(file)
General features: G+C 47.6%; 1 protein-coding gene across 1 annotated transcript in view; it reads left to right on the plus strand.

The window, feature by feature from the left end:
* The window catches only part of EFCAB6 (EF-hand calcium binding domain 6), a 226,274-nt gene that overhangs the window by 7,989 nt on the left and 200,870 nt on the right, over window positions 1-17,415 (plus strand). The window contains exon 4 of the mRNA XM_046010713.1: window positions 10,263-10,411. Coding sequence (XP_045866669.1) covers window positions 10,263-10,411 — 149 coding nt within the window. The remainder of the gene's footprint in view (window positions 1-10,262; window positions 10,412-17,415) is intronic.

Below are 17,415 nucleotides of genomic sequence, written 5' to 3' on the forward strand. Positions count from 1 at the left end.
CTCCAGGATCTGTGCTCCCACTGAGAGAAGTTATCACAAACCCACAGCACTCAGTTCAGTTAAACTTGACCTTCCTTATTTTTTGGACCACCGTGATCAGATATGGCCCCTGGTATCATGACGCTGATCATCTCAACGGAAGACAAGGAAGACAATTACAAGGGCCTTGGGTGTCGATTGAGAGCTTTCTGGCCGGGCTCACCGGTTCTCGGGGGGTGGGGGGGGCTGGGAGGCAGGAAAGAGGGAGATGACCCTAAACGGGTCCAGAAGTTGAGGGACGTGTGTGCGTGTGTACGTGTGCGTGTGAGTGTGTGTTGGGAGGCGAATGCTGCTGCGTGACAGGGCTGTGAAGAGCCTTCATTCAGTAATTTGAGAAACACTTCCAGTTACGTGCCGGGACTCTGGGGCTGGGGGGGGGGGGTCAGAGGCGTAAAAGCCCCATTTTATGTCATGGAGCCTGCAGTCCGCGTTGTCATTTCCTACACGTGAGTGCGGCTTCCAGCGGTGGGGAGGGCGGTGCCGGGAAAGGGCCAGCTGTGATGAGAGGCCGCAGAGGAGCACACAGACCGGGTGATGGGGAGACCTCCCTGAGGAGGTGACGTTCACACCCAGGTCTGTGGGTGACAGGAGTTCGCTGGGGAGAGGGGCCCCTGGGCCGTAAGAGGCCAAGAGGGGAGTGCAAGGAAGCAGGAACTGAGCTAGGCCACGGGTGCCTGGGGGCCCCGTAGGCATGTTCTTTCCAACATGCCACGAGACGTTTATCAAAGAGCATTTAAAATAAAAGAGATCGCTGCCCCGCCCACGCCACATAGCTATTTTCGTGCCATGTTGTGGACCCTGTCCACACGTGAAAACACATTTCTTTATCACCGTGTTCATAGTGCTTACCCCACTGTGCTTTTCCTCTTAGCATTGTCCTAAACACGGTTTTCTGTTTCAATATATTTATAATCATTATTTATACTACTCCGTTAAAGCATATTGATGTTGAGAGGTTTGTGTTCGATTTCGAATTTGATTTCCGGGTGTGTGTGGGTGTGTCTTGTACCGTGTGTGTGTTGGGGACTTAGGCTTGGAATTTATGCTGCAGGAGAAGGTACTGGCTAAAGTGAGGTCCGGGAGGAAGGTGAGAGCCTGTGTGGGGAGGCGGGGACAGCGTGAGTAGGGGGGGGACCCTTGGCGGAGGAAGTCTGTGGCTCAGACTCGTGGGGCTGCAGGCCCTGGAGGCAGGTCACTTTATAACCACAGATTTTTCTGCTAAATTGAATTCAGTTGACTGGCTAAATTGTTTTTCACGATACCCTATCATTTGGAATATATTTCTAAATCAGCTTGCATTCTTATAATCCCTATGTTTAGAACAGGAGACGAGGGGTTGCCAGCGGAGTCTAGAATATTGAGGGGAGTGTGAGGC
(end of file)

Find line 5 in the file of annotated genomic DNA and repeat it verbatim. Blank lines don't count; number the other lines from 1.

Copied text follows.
CTCCAGGATCTGTGCTCCCACTGAGAGAAGTTATCACAAACCCACAGCACTCAGTTCAGTTAAACTTGACCTTCCTTATTTTTTGGACCACCGTGATCAGATATGGCCCCTGGTATCATGACGCTGATCATCTCAACGGAAGACAAGGAAGACAATTACAAGGGCCTTGGGTGTCGATTGAGAGCTTTCTGGCCGGGCTCACCGGTTCTCGGGGGGTGGGGGGGGCTGGGAGGCAGGAAAGAGGGAGATGACCCTAAACGGGTCCAGAAGTTGAGGGACGTGTGTGCGTGTGTACGTGTGCGTGTGAGTGTGTGTTGGGAGGCGAATGCTGCTGCGTGACAGGGCTGTGAAGAGCCTTCATTCAGTAATTTGAGAAACACTTCCAGTTACGTGCCGGGACTCTGGGGCTGGGGGGGGGGGGTCAGAGGCGTAAAAGCCCCATTTTATGTCATGGAGCCTGCAGTCCGCGTTGTCATTTCCTACACGTGAGTGCGGCTTCCAGCGGTGGGGAGGGCGGTGCCGGGAAAGGGCCAGCTGTGATGAGAGGCCGCAGAGGAGCACACAGACCGGGTGATGGGGAGACCTCCCTGAGGAGGTGACGTTCACACCCAGGTCTGTGGGTGACAGGAGTTCGCTGGGGAGAGGGGCCCCTGGGCCGTAAGAGGCCAAGAGGGGAGTGCAAGGAAGCAGGAACTGAGCTAGGCCACGGGTGCCTGGGGGCCCCGTAGGCATGTTCTTTCCAACATGCCACGAGACGTTTATCAAAGAGCATTTAAAATAAAAGAGATCGCTGCCCCGCCCACGCCACATAGCTATTTTCGTGCCATGTTGTGGACCCTGTCCACACGTGAAAACACATTTCTTTATCACCGTGTTCATAGTGCTTACCCCACTGTGCTTTTCCTCTTAGCATTGTCCTAAACACGGTTTTCTGTTTCAATATATTTATAATCATTATTTATACTACTCCGTTAAAGCATATTGATGTTGAGAGGTTTGTGTTCGATTTCGAATTTGATTTCCGGGTGTGTGTGGGTGTGTCTTGTACCGTGTGTGTGTTGGGGACTTAGGCTTGGAATTTATGCTGCAGGAGAAGGTACTGGCTAAAGTGAGGTCCGGGAGGAAGGTGAGAGCCTGTGTGGGGAGGCGGGGACAGCGTGAGTAGGGGGGGGACCCTTGGCGGAGGAAGTCTGTGGCTCAGACTCGTGGGGCTGCAGGCCCTGGAGGCAGGTCACTTTATAACCACAGATTTTTCTGCTAAATTGAATTCAGTTGACTGGCTAAATTGTTTTTCACGATACCCTATCATTTGGAATATATTTCTAAATCAGCTTGCATTCTTATAATCCCTATGTTTAGAACAGGAGACGAGGGGTTGCCAGCGGAGTCTAGAATATTGAGGGGAGTGTGAGGC